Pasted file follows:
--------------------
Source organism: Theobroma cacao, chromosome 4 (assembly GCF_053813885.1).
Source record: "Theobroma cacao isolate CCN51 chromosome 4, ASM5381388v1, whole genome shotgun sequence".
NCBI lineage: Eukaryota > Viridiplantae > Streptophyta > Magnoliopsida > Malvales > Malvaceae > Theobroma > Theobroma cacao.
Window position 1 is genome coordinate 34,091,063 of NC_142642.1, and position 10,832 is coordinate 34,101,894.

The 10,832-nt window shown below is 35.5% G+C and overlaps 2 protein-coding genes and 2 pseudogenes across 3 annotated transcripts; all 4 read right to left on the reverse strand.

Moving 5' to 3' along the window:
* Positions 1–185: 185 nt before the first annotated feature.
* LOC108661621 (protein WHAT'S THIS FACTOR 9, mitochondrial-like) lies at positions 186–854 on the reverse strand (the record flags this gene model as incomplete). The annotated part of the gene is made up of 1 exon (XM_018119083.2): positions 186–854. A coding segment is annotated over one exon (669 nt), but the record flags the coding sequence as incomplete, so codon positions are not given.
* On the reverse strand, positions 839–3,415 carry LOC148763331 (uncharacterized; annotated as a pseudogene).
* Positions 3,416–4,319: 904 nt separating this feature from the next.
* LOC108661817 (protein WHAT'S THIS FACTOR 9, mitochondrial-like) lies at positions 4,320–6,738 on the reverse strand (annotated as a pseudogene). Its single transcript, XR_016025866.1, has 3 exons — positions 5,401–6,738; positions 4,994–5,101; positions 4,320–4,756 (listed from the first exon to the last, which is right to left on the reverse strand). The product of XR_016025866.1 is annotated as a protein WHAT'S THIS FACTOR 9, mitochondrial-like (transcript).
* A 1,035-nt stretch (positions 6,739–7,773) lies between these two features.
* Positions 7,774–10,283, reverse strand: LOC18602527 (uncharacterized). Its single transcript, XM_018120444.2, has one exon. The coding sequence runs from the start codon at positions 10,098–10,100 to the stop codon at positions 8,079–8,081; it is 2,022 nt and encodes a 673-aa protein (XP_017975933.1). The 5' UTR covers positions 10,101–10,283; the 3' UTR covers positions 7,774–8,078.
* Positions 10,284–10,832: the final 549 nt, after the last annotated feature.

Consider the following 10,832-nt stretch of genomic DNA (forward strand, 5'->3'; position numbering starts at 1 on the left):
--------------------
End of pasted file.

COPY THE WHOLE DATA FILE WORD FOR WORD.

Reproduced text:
Source organism: Theobroma cacao, chromosome 4 (assembly GCF_053813885.1).
Source record: "Theobroma cacao isolate CCN51 chromosome 4, ASM5381388v1, whole genome shotgun sequence".
NCBI lineage: Eukaryota > Viridiplantae > Streptophyta > Magnoliopsida > Malvales > Malvaceae > Theobroma > Theobroma cacao.
Window position 1 is genome coordinate 34,091,063 of NC_142642.1, and position 10,832 is coordinate 34,101,894.

The 10,832-nt window shown below is 35.5% G+C and overlaps 2 protein-coding genes and 2 pseudogenes across 3 annotated transcripts; all 4 read right to left on the reverse strand.

Moving 5' to 3' along the window:
* Positions 1–185: 185 nt before the first annotated feature.
* LOC108661621 (protein WHAT'S THIS FACTOR 9, mitochondrial-like) lies at positions 186–854 on the reverse strand (the record flags this gene model as incomplete). The annotated part of the gene is made up of 1 exon (XM_018119083.2): positions 186–854. A coding segment is annotated over one exon (669 nt), but the record flags the coding sequence as incomplete, so codon positions are not given.
* On the reverse strand, positions 839–3,415 carry LOC148763331 (uncharacterized; annotated as a pseudogene).
* Positions 3,416–4,319: 904 nt separating this feature from the next.
* LOC108661817 (protein WHAT'S THIS FACTOR 9, mitochondrial-like) lies at positions 4,320–6,738 on the reverse strand (annotated as a pseudogene). Its single transcript, XR_016025866.1, has 3 exons — positions 5,401–6,738; positions 4,994–5,101; positions 4,320–4,756 (listed from the first exon to the last, which is right to left on the reverse strand). The product of XR_016025866.1 is annotated as a protein WHAT'S THIS FACTOR 9, mitochondrial-like (transcript).
* A 1,035-nt stretch (positions 6,739–7,773) lies between these two features.
* Positions 7,774–10,283, reverse strand: LOC18602527 (uncharacterized). Its single transcript, XM_018120444.2, has one exon. The coding sequence runs from the start codon at positions 10,098–10,100 to the stop codon at positions 8,079–8,081; it is 2,022 nt and encodes a 673-aa protein (XP_017975933.1). The 5' UTR covers positions 10,101–10,283; the 3' UTR covers positions 7,774–8,078.
* Positions 10,284–10,832: the final 549 nt, after the last annotated feature.

Consider the following 10,832-nt stretch of genomic DNA (forward strand, 5'->3'; position numbering starts at 1 on the left):